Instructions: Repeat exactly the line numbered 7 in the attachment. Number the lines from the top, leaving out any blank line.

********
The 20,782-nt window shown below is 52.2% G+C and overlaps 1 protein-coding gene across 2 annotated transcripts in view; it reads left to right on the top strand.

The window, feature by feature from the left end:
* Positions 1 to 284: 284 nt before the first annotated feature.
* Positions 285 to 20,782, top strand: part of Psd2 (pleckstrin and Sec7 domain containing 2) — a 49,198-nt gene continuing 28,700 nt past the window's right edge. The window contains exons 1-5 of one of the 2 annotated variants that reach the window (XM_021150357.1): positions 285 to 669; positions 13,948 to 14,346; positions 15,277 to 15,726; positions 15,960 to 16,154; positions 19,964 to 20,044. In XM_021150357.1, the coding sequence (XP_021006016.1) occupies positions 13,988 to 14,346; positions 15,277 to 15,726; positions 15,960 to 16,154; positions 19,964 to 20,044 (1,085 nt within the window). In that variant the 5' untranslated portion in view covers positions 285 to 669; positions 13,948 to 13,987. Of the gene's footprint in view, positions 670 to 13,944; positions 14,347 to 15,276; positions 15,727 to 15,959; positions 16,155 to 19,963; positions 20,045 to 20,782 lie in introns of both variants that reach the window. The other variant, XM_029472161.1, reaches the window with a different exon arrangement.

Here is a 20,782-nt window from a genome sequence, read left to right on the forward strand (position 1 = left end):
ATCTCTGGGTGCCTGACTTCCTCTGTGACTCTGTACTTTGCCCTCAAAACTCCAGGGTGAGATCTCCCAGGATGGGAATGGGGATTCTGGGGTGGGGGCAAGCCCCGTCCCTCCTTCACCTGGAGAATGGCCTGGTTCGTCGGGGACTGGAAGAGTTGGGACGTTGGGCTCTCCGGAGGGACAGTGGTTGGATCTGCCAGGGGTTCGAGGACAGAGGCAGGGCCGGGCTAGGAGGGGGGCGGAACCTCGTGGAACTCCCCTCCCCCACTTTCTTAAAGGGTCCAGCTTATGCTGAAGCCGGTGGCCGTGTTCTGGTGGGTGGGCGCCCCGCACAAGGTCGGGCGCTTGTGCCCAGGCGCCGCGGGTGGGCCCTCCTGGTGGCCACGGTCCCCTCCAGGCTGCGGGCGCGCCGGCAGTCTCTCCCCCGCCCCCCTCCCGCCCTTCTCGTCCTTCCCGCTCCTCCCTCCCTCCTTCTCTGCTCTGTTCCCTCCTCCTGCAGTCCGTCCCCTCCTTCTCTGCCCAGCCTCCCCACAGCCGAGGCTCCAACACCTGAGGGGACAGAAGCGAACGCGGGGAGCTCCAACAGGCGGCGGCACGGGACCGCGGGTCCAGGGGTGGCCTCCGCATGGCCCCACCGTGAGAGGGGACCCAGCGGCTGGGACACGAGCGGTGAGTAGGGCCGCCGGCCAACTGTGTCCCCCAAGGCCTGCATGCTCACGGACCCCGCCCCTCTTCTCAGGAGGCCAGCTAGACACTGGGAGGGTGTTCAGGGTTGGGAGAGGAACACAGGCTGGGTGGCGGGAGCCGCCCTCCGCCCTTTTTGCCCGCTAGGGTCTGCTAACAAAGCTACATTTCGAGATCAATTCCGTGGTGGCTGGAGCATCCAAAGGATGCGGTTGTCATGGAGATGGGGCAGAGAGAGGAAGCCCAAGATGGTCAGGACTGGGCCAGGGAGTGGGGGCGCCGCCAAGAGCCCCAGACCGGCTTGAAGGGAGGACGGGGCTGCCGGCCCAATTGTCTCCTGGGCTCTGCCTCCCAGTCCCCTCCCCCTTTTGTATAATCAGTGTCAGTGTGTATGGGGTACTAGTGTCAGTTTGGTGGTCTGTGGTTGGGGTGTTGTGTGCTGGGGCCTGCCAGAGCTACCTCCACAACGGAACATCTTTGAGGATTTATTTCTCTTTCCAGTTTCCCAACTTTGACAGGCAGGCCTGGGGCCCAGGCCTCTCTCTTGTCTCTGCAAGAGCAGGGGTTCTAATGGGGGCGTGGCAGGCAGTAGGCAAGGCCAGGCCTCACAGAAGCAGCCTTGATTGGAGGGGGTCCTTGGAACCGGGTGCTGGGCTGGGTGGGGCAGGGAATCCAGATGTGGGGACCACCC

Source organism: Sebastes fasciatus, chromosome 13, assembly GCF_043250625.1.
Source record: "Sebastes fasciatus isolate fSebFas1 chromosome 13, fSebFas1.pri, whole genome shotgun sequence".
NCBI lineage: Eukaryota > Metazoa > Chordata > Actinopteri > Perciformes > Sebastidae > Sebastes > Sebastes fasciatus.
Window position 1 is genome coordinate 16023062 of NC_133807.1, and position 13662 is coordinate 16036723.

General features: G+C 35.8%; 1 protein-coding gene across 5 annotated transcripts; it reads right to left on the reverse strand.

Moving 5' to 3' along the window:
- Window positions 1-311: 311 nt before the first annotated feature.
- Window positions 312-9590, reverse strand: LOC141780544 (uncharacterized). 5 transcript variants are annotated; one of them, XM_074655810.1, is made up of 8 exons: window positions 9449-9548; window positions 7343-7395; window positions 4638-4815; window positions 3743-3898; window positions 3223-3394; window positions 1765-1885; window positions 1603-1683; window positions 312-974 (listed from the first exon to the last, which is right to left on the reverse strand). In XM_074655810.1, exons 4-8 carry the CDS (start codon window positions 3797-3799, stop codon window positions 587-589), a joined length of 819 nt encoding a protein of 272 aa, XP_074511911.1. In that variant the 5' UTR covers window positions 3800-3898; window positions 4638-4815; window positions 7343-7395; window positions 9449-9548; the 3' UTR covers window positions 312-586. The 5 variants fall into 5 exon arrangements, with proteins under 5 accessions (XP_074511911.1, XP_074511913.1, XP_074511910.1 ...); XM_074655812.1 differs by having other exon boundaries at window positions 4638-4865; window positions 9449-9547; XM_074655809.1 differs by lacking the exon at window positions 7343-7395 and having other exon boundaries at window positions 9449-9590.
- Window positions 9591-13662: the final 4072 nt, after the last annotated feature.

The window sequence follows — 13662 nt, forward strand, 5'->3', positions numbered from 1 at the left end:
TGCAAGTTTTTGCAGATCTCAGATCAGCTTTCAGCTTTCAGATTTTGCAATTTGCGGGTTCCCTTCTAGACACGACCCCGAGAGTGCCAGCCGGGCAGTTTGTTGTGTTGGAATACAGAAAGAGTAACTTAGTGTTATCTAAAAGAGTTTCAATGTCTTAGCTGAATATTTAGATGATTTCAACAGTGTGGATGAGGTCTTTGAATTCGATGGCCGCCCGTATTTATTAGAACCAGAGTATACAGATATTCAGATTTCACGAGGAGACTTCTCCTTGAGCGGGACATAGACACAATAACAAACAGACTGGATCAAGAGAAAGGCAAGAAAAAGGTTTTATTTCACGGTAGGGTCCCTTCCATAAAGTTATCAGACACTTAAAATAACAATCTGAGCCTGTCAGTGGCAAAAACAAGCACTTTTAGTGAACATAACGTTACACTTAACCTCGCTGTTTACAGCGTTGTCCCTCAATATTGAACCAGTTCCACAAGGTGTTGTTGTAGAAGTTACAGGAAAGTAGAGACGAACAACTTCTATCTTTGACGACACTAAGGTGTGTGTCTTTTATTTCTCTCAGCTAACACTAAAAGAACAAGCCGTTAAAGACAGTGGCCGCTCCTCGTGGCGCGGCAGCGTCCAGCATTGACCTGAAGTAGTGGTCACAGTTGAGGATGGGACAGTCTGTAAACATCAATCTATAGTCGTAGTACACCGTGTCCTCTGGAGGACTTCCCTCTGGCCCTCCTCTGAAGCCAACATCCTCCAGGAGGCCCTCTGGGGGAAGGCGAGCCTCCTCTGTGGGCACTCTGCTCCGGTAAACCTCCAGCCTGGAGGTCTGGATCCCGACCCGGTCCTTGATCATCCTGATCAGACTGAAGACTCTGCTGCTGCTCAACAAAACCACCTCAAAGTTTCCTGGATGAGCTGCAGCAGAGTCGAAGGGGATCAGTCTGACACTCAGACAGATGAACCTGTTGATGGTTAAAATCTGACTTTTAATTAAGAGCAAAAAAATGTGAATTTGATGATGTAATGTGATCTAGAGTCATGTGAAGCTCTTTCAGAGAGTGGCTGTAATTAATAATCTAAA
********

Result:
Source organism: Sebastes fasciatus, chromosome 13, assembly GCF_043250625.1.